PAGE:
Caroline is still outranked by her father and her brother!!! In fact, Ernst August gets HIS rank from being married to Caroline not the other way around. She, as the daughter of a reingning monarch, has the rank he has none what-so-ever as the head of a former dynasty that reigned a very, very long time ago. When they go to a wedding or ball they are ranked as Caroline and spouse and are placed in order with the children of other monarchs and their spouses. If they were ranked as merely HRH The Prince/ss of Hanover without Caroline's status as Rainier's daughter they would not even be seated with the royals.

I would also note that rank does not derive from titles or styles (all forms of Highness and Majesty are styles not titles) they are ranked by their status as a reigning monarch or by closeness to their respective monarch. Caroline's new name as HRH The Princess of Hanover has in no way affected her rank or status except to swell her head.

HM The Queen Elizabeth II, HSH The Prince of Monaco, and HIM The Emorer of Japan are all equal under the terms of international protocal. They are ranked by years on the throne which means right now Prince Rainier is the highest ranking monarch in the world. If all the monarchs were at a UN summit (just for example) the seating would be Rainier, Elizabeth, ect....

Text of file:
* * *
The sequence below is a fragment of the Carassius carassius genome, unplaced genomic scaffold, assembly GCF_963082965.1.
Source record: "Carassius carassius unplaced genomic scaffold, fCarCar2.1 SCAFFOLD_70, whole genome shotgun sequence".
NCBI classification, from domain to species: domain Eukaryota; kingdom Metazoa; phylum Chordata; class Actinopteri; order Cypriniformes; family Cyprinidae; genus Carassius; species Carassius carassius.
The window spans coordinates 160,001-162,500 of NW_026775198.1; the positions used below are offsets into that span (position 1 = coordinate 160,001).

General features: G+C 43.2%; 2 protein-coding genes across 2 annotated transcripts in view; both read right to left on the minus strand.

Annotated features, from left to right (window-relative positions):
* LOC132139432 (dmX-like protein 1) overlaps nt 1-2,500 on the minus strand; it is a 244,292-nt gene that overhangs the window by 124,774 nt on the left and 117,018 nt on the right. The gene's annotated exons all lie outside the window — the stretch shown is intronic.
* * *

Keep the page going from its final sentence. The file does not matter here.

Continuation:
Caroline's status is equal to that of all the other children of a monarch (excepting the heir's). Her husband is in the same position as Rear Admiral Laurence is in the UK.

Princess Grace always curtseyed to Queens/kings/emporers, ect.......however this was NEVER ever necessary as she was of equal rank.

I would just also add that Andrea takes part in the same number of events that he has taken part in as a child roughly no more or less. He is just more visible and sought after now.
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  #32  
Old 04-21-2004, 07:16 PM
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THANK YOU&#33;&#33;&#33; That was so interesting. I would have never known about the ranking of monarchs&#33; The fact that Ranier is the highest ranking monarch is very interesting.

I had figured as much about the &#39;Hanover&#39; title, but had never asked. Thank you for the great information&#33;
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  #33  
Old 01-14-2005, 08:52 AM
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Future of Monaco